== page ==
Other than high rental costs, difficulties in the recruitment of care workers is another critical problem faced by residential care homes. Tasks like feeding, bathing, cleaning and turning senile elderly in their beds are extremely manpower-intensive, and not the cup of tea of most locals. That is why scandals of nursing homes maltreating their residents have broken out in the past. For this reason, even trade union hawks sitting on the labour advisory board have raised no objection to recruitment of care workers from mainland China.
Yet as wages in Guangdong continue to rise, even recruiting from nearby areas has become increasingly difficult. Service providers claim they have to recruit from the poorer, northern region of Guangdong, or Guangxi province. Training and accommodation costs add to pressure on the bottom line, which inevitably affect the quality of the services provided.
As is well known, at the peak of the fifth wave, arguments broke out between the Hospital Authority (HA) and elderly homes on how to take care of recovering elderly patients, whom the HA wanted to push out of their over-loaded system. Eventually the government agreed to build “holding centres” for these elderly persons.
Medical experts have warned repeatedly that we should prepare for the sixth or seventh wave. With or without another pandemic, we should not allow our elderly people who need residential care to continue to live in unsatisfactory and potentially dangerous conditions. The current residential care system for the elderly is unsustainable.
The only way to cure this problem, in my opinion, is for the government to build residential care homes for the elderly according to acceptable standards, and invite private service providers to operate them.
The government used to complain about the lack of land to build more residential care homes. But a window of opportunity now opens for the government to introduce transformational change.
There are 1.8 hectares of land available for development at Sandy Ridge in the North district. The government originally allocated the land for development of columbarium, crematorium and a garden of remembrance to meet exploding demand for niches in related services. This project has been put on hold, and is likely to be scrapped, because of objections from Shenzhen.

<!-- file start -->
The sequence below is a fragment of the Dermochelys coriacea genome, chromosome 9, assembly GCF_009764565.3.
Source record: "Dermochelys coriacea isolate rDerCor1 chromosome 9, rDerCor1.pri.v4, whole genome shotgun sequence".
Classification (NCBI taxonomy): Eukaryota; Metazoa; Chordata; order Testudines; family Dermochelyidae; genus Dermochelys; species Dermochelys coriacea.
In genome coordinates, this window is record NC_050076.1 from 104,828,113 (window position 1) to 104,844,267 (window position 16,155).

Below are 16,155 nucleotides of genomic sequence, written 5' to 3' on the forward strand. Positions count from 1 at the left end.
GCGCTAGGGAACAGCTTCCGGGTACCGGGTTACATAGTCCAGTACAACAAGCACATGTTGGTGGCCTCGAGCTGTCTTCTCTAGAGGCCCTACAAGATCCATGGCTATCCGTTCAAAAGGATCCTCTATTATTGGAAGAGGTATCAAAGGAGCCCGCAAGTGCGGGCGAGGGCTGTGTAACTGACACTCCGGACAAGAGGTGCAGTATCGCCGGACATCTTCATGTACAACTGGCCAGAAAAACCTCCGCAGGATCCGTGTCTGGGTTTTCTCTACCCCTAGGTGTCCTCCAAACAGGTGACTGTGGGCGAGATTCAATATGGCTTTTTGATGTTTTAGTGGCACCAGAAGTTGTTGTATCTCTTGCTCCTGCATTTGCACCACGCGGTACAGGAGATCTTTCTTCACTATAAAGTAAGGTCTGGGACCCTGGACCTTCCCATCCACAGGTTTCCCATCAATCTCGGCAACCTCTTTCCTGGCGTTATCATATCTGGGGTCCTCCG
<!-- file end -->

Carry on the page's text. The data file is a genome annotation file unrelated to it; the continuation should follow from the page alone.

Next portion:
This area, with transport links already designed and being developed to facilitate visits during grave-sweeping festivals, is well suited for development of a cluster of residential care homes for the elderly. The more spacious and pleasant surroundings of the northern New Territories will provide much better living conditions for the elderly, whether they are still mobile or not.
I remember vividly when the residential homes for the elderly at the Dills Corner Garden were to be demolished to make way for the development of Kwu Tung North, the elderly inmates appealed vehemently for relocation in the same area, and together as the same community.
A cluster of new government-built residential homes at Sandy Ridge could be integrated with the development of other services, such as traditional Chinese medical services, in the planned Northern Metropolis. Such a development would be much better for our elderly, our neighbours in Shenzhen and for our society as a whole.
Public expenditure for such a transformational project would be much more worthwhile than spending an estimated HK$7.49 billion on the transport subsidy scheme for the elderly and qualified disabled persons in 2025-26. Under this scheme, elderly persons aged 60 and above will enjoy transport convenience, but it is far more important to plan ahead and provide for their future when they become senile and need care in residential homes.